"Much of the backlash to a social movement depends on the role of the state," says Regina Werum, a sociology professor at Emory University. "Does the state condone or even participate in the backlash? If so, the backlash is more violent."
Though Georgia's leaders haven't condoned the anti-immigration sentiments, the new state law has sent a clear message that lawmakers don't approve of the influx of illegal immigrants. Latino organizers, who frequently refer to "respect" as a major motivator for their protests, are particularly angry that state lawmakers have forged close relationships with some of the most radical anti-illegal-immigrant activists.
One of the unique challenges for pro-immigrant activists is that many protesters aren't citizens, which limits both what they can do — and the extent to which they'll be heard. That's contributed to tension between established groups and impromptu organizations that cropped up in response to the current debate.
Some established Latino organizations have remained mum, or even opposed the rallies. "For the most part, legacy Latino organizations have adopted the new immigrants," says state Sen. Sam Zamarripa, D-Atlanta. "But not entirely, because there are issues over legality and that's a subject of concern to some."
But the rallies have unleashed a powerful force and created new leaders. Now, the question is whether Latino groups can harness and direct the protesters' message before allowing it simply to flame out.
Part of the answer lies in finding allies. That's a challenge when most actual citizens would rather crack down on undocumented workers than figure out how to weave them into society.
Time, Flores says, is on the immigrants' side. "[The new law] will prove to be on the wrong side of history. Politics are about building a constituency, and passing laws like this one doesn't do that."
Twelve years ago in California, then-Gov. Pete Wilson, a Republican, learned about that kind of mistake when he aggressively backed an anti-immigration ballot measure that became a symbol for the state's large Hispanic community. His party now has been relegated to minority status in the nation's largest state.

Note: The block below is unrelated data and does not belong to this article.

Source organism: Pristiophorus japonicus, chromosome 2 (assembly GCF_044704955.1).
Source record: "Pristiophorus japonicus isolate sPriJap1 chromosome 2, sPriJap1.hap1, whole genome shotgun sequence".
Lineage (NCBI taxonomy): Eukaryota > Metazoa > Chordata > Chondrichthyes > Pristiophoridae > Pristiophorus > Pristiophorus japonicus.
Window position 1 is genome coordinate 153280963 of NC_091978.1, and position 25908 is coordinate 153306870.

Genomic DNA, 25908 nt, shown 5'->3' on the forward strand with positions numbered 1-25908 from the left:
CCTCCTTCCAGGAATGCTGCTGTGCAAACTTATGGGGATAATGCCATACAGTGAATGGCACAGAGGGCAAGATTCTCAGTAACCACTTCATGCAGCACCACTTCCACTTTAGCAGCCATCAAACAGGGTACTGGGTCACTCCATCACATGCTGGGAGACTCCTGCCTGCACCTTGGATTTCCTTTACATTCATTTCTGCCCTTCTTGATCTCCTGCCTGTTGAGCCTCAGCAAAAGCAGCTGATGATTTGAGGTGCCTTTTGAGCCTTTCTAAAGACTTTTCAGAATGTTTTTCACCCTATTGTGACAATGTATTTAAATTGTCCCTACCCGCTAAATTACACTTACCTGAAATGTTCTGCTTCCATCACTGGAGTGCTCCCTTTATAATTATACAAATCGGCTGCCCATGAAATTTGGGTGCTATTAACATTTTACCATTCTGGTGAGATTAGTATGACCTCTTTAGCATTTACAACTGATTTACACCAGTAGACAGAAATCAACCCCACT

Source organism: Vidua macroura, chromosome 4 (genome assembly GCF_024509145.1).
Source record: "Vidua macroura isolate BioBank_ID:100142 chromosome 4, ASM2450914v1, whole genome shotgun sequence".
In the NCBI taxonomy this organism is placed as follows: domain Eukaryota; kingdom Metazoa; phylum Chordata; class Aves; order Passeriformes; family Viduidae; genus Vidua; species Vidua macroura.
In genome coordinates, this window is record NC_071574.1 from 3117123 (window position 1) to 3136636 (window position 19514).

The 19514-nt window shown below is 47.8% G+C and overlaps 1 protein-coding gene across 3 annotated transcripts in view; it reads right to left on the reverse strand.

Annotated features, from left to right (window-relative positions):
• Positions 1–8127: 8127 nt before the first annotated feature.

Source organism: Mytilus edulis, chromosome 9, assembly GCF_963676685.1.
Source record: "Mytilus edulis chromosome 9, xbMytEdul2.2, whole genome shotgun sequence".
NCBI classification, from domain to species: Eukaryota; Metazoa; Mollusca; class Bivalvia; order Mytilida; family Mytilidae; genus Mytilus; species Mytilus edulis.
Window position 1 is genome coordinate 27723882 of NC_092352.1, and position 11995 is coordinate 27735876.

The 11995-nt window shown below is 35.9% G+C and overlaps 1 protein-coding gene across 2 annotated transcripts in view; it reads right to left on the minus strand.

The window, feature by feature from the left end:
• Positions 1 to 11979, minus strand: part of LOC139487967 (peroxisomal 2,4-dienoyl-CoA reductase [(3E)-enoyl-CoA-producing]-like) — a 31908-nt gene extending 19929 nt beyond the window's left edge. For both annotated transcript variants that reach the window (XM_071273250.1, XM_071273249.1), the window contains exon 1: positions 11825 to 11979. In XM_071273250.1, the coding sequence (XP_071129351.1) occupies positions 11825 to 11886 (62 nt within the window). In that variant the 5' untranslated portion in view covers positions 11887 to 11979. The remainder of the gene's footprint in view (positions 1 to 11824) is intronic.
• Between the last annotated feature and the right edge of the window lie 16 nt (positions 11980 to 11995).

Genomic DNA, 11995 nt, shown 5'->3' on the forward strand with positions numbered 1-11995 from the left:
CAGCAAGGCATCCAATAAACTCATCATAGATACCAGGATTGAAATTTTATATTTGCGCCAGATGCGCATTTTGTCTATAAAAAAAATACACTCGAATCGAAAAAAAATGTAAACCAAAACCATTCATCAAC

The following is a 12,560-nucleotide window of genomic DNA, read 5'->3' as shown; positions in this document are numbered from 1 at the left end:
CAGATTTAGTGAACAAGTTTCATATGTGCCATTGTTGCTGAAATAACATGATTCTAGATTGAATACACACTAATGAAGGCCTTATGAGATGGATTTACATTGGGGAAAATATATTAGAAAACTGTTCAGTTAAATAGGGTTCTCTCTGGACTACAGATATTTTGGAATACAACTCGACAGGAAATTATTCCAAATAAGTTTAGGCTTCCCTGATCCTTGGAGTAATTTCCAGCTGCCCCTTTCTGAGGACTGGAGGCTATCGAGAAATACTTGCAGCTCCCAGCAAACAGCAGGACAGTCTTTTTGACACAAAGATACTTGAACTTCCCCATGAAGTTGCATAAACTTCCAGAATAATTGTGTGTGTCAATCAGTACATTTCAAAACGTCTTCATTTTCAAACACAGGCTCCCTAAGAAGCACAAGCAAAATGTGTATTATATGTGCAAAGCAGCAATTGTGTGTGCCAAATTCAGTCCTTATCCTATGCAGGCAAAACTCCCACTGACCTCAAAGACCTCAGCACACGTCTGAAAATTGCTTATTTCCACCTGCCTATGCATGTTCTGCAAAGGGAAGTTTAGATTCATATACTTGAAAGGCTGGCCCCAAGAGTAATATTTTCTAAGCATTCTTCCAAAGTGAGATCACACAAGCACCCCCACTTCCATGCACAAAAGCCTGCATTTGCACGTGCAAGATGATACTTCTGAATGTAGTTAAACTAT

Georgia's Latinos don't have the numbers for such clout. The Hispanic Chamber says more than half a million Latinos now live in Georgia, a 300 percent increase in 10 years. But the Georgia Association of Latino Elected Officials estimates that only about 70,000 Hispanics are registered to vote. That's 2 percent of all voters.
But the immigration debate has energized organizations such as GALEO and the National Council of La Raza to enroll more voters and even to encourage legal residents to become citizens.
Whether or not they gain political influence in Georgia in the future, however, Hispanics already have acquired economic power that was unthinkable just a few years ago. In 1990, Latino buying power totaled $1.3 billion in the state. Last year, it passed $10 billion. And in four years, Jeff Humphreys, director of the University of Georgia's Selig Center for Economic Growth, projects the buying power of the Latino community will top $17 billion.
"Latinos have already transformed Georgia's market," Humphreys says. "Mostly by consumer spending, but they're also very entrepreneurial and starting businesses at a rapid rate."
He notes that one-day boycotts won't cripple an economy (although they can grab attention and rally the troops for a cause).
But numbers that quickly reach into the billions do plenty to express the inevitable growth of Latino influence in Georgia. In the short term, Latinos and their allies can do little but watch and protest the perceived lack of respect.
The question is whether, in the future, they'll remember who their friends were.